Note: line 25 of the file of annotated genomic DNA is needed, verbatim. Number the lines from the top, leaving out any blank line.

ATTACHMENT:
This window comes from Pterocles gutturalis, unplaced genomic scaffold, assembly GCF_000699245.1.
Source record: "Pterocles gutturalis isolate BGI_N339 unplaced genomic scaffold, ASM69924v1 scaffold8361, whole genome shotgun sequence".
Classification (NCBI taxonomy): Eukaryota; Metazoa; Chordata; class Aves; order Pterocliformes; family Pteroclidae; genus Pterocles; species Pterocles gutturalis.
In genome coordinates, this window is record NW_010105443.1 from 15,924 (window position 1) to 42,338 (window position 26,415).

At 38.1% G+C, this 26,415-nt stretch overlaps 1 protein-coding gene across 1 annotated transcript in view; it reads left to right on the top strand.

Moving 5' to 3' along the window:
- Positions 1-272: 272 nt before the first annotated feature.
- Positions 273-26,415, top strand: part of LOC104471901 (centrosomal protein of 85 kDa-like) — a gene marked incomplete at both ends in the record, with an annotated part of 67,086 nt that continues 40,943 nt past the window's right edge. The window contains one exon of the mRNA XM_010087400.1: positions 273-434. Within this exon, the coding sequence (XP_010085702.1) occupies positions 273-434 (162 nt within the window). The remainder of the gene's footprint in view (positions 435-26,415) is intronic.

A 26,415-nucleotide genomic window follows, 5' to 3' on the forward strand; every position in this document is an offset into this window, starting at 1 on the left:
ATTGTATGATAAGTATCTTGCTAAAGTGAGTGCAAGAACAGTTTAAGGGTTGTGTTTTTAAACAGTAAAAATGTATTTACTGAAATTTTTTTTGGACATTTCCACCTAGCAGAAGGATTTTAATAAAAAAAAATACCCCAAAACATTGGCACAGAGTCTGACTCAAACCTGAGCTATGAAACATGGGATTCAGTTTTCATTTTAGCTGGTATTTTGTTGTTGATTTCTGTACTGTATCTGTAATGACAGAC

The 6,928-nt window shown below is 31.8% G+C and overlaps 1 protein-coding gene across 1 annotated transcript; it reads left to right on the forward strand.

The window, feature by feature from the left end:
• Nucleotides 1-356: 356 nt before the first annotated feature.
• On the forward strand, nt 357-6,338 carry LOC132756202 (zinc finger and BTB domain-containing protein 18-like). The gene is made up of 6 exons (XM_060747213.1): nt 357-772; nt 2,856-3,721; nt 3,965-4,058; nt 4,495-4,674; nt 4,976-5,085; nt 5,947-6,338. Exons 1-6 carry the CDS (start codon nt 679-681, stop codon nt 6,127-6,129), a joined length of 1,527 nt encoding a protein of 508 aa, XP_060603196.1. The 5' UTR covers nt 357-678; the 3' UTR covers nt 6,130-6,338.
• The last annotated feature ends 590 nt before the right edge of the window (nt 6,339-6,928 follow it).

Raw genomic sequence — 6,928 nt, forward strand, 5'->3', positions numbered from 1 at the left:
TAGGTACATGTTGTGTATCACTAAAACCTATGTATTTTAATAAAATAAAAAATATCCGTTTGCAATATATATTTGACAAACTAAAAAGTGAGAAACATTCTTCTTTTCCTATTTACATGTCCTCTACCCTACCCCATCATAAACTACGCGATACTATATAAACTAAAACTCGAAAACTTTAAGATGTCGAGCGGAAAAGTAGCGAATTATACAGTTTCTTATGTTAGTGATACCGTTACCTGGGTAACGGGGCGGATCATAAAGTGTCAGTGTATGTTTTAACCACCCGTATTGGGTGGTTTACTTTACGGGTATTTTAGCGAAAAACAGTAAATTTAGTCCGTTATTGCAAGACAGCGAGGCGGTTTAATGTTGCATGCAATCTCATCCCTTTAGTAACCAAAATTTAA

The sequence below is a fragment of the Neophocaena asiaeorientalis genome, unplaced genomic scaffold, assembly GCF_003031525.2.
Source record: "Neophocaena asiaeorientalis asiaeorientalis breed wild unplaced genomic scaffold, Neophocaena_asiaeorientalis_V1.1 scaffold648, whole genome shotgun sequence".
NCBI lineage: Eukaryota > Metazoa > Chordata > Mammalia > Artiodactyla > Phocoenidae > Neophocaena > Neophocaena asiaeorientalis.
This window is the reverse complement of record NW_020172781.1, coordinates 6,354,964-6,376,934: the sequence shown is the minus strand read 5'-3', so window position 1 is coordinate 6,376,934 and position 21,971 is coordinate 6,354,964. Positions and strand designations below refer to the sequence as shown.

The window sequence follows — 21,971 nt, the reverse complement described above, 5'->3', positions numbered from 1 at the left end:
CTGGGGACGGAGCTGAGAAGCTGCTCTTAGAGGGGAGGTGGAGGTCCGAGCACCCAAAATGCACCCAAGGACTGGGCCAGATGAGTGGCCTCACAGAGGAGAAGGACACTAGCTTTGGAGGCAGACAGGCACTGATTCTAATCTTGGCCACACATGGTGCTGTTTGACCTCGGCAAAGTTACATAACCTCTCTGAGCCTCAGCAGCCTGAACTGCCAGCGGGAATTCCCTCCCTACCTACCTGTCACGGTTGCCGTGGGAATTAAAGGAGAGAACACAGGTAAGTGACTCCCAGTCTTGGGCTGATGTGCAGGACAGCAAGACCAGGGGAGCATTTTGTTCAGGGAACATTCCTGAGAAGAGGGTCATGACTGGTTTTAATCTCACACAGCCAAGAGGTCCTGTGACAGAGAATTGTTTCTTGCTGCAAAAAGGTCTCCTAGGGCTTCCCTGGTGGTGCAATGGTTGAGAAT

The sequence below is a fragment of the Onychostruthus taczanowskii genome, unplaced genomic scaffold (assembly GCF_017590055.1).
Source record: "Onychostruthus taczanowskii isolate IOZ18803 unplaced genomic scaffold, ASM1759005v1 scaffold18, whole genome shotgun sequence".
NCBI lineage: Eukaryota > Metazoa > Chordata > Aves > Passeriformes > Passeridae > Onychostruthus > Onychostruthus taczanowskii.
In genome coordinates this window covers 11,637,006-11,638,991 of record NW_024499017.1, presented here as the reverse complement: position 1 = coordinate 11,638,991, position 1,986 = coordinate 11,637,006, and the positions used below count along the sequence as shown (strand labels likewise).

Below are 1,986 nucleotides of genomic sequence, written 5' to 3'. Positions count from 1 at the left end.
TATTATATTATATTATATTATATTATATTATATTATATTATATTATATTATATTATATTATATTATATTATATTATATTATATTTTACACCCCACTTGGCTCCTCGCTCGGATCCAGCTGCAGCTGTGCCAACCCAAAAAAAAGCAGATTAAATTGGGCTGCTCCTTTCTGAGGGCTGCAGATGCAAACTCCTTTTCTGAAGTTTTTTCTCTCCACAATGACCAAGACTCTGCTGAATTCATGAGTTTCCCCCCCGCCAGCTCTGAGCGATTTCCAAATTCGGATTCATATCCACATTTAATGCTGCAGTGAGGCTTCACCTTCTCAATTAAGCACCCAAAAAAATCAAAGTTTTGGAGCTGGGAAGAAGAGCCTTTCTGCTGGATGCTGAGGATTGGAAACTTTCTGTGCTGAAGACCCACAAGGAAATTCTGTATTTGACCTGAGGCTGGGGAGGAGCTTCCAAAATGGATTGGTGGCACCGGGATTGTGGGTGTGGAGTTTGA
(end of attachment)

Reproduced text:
Source record: "Onychostruthus taczanowskii isolate IOZ18803 unplaced genomic scaffold, ASM1759005v1 scaffold18, whole genome shotgun sequence".